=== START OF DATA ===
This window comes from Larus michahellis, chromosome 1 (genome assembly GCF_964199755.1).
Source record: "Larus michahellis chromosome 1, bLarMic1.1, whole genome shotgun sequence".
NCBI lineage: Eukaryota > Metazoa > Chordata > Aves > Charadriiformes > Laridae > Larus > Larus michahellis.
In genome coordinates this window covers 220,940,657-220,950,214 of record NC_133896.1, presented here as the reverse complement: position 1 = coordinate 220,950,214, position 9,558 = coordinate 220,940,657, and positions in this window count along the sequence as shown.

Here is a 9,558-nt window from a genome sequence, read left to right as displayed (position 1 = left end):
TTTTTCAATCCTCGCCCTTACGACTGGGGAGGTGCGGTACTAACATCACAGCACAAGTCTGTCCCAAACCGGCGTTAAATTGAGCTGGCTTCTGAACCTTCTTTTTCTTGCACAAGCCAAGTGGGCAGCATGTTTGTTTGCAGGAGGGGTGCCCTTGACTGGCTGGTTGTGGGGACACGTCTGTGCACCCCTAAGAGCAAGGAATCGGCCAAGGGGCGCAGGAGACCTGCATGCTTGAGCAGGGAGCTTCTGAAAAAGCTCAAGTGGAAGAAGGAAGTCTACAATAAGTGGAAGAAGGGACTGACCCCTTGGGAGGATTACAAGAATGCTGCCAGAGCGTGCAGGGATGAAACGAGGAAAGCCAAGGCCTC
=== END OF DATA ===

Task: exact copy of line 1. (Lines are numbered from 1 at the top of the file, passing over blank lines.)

This window comes from Larus michahellis, chromosome 1 (genome assembly GCF_964199755.1).